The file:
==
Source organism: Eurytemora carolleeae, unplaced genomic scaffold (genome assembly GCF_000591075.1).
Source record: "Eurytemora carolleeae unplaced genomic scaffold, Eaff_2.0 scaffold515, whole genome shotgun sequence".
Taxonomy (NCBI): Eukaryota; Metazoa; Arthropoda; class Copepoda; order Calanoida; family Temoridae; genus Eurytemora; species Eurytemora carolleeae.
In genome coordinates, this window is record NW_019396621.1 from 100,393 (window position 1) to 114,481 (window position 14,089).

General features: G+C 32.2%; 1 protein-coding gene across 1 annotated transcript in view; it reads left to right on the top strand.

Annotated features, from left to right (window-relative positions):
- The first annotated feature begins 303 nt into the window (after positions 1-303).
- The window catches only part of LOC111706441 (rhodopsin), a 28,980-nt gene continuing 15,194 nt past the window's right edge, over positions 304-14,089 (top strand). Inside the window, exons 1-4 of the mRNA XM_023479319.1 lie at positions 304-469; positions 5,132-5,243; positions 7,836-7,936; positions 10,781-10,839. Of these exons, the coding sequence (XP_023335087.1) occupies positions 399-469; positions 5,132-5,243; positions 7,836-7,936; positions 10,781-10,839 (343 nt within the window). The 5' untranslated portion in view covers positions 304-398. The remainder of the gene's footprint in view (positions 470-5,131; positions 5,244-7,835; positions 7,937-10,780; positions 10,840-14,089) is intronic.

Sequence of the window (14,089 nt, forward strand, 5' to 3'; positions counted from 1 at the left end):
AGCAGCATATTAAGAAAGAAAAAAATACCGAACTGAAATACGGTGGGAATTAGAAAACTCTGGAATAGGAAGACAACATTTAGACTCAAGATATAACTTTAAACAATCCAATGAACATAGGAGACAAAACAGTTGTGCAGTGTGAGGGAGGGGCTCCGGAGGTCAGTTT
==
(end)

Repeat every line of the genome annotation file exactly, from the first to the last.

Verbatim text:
Source organism: Eurytemora carolleeae, unplaced genomic scaffold (genome assembly GCF_000591075.1).
Source record: "Eurytemora carolleeae unplaced genomic scaffold, Eaff_2.0 scaffold515, whole genome shotgun sequence".
Taxonomy (NCBI): Eukaryota; Metazoa; Arthropoda; class Copepoda; order Calanoida; family Temoridae; genus Eurytemora; species Eurytemora carolleeae.
In genome coordinates, this window is record NW_019396621.1 from 100,393 (window position 1) to 114,481 (window position 14,089).

General features: G+C 32.2%; 1 protein-coding gene across 1 annotated transcript in view; it reads left to right on the top strand.

Annotated features, from left to right (window-relative positions):
- The first annotated feature begins 303 nt into the window (after positions 1-303).
- The window catches only part of LOC111706441 (rhodopsin), a 28,980-nt gene continuing 15,194 nt past the window's right edge, over positions 304-14,089 (top strand). Inside the window, exons 1-4 of the mRNA XM_023479319.1 lie at positions 304-469; positions 5,132-5,243; positions 7,836-7,936; positions 10,781-10,839. Of these exons, the coding sequence (XP_023335087.1) occupies positions 399-469; positions 5,132-5,243; positions 7,836-7,936; positions 10,781-10,839 (343 nt within the window). The 5' untranslated portion in view covers positions 304-398. The remainder of the gene's footprint in view (positions 470-5,131; positions 5,244-7,835; positions 7,937-10,780; positions 10,840-14,089) is intronic.

Sequence of the window (14,089 nt, forward strand, 5' to 3'; positions counted from 1 at the left end):
AGCAGCATATTAAGAAAGAAAAAAATACCGAACTGAAATACGGTGGGAATTAGAAAACTCTGGAATAGGAAGACAACATTTAGACTCAAGATATAACTTTAAACAATCCAATGAACATAGGAGACAAAACAGTTGTGCAGTGTGAGGGAGGGGCTCCGGAGGTCAGTTT